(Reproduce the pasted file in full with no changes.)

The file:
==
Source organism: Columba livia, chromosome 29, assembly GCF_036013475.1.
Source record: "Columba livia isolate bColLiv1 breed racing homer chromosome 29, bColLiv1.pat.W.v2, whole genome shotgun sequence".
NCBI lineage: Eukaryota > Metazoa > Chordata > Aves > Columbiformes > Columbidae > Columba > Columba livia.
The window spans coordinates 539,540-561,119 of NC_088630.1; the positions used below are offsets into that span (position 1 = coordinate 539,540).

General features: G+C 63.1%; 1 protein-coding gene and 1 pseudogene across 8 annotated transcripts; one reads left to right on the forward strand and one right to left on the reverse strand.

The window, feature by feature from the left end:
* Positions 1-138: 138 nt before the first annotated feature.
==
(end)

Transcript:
Source organism: Columba livia, chromosome 29, assembly GCF_036013475.1.
Source record: "Columba livia isolate bColLiv1 breed racing homer chromosome 29, bColLiv1.pat.W.v2, whole genome shotgun sequence".
NCBI lineage: Eukaryota > Metazoa > Chordata > Aves > Columbiformes > Columbidae > Columba > Columba livia.
The window spans coordinates 539,540-561,119 of NC_088630.1; the positions used below are offsets into that span (position 1 = coordinate 539,540).

General features: G+C 63.1%; 1 protein-coding gene and 1 pseudogene across 8 annotated transcripts; one reads left to right on the forward strand and one right to left on the reverse strand.

The window, feature by feature from the left end:
* Positions 1-138: 138 nt before the first annotated feature.